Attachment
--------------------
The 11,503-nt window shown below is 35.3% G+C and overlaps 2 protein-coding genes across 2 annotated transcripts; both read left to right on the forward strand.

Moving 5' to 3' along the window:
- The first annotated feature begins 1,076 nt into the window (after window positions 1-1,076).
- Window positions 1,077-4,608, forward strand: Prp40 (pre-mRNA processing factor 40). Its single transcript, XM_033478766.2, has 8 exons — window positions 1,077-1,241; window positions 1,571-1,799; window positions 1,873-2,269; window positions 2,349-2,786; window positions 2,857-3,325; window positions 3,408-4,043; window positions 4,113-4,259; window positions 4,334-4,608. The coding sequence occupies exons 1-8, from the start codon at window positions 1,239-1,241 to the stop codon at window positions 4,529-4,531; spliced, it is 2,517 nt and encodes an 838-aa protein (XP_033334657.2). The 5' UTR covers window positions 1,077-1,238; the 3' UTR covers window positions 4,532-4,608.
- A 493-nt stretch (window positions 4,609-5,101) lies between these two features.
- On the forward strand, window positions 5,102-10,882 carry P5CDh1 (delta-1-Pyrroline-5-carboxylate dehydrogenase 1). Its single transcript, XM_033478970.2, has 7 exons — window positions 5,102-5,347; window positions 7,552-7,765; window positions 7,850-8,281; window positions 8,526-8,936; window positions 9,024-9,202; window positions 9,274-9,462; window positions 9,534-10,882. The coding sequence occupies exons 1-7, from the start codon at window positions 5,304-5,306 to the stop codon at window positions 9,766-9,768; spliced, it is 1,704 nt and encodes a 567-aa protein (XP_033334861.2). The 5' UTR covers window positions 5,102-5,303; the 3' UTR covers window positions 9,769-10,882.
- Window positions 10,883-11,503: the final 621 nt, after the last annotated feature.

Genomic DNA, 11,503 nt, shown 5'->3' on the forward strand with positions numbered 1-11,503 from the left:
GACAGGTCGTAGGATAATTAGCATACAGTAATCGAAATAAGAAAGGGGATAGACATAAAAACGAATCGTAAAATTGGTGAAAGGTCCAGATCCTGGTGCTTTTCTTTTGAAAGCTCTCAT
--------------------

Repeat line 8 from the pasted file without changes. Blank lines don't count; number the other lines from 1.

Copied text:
Genomic DNA, 11,503 nt, shown 5'->3' on the forward strand with positions numbered 1-11,503 from the left: